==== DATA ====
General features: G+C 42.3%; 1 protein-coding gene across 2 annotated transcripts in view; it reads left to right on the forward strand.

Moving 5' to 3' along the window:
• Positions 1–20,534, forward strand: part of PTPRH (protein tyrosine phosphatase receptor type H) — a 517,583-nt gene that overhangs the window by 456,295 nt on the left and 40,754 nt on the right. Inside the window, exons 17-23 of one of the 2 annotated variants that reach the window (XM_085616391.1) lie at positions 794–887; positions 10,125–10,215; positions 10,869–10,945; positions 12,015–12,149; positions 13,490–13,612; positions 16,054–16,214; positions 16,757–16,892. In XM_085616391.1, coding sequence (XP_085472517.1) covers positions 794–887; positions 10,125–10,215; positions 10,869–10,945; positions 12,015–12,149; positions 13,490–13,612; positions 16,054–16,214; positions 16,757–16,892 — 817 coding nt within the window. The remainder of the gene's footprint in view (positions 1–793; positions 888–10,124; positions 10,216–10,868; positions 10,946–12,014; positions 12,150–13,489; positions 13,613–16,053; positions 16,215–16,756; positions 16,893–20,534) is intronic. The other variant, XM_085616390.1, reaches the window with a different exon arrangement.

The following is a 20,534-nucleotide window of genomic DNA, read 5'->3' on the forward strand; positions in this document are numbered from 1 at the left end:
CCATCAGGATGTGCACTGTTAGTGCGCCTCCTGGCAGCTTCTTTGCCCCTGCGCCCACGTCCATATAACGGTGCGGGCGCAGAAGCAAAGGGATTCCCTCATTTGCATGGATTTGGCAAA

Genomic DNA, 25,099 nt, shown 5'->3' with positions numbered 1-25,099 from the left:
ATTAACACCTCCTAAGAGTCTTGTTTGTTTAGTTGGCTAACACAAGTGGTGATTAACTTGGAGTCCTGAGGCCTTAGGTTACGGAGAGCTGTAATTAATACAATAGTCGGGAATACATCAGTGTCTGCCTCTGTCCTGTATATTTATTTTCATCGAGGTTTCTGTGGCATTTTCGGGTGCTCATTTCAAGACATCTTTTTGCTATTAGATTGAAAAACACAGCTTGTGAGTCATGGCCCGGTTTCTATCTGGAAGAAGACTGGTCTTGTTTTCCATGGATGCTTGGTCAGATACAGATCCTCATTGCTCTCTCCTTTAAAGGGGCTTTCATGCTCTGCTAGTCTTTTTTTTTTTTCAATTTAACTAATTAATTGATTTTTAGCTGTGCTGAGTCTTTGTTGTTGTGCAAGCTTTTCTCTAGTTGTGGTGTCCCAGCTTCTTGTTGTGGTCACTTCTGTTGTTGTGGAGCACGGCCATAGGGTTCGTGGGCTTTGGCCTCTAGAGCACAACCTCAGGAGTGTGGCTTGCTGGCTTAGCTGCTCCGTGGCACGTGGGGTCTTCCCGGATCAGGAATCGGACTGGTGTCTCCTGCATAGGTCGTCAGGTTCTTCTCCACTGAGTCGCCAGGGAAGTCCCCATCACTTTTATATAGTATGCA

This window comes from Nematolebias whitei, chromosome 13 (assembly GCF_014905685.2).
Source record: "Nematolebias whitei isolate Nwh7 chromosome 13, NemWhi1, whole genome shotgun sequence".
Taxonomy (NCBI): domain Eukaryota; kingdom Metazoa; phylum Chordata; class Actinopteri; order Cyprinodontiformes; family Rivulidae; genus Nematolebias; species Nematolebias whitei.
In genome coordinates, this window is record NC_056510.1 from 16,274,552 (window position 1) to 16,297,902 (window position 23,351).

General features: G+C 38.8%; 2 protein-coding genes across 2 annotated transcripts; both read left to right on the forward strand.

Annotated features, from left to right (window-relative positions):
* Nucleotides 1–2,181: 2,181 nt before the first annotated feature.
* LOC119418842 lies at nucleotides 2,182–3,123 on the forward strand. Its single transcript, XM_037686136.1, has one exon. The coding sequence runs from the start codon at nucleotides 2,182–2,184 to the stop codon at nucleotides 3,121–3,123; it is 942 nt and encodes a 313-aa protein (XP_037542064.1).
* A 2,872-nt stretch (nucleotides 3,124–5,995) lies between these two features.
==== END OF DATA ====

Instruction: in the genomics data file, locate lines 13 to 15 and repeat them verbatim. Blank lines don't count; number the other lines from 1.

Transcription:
Annotated features, from left to right (window-relative positions):
* Nucleotides 1–2,181: 2,181 nt before the first annotated feature.
* LOC119418842 lies at nucleotides 2,182–3,123 on the forward strand. Its single transcript, XM_037686136.1, has one exon. The coding sequence runs from the start codon at nucleotides 2,182–2,184 to the stop codon at nucleotides 3,121–3,123; it is 942 nt and encodes a 313-aa protein (XP_037542064.1).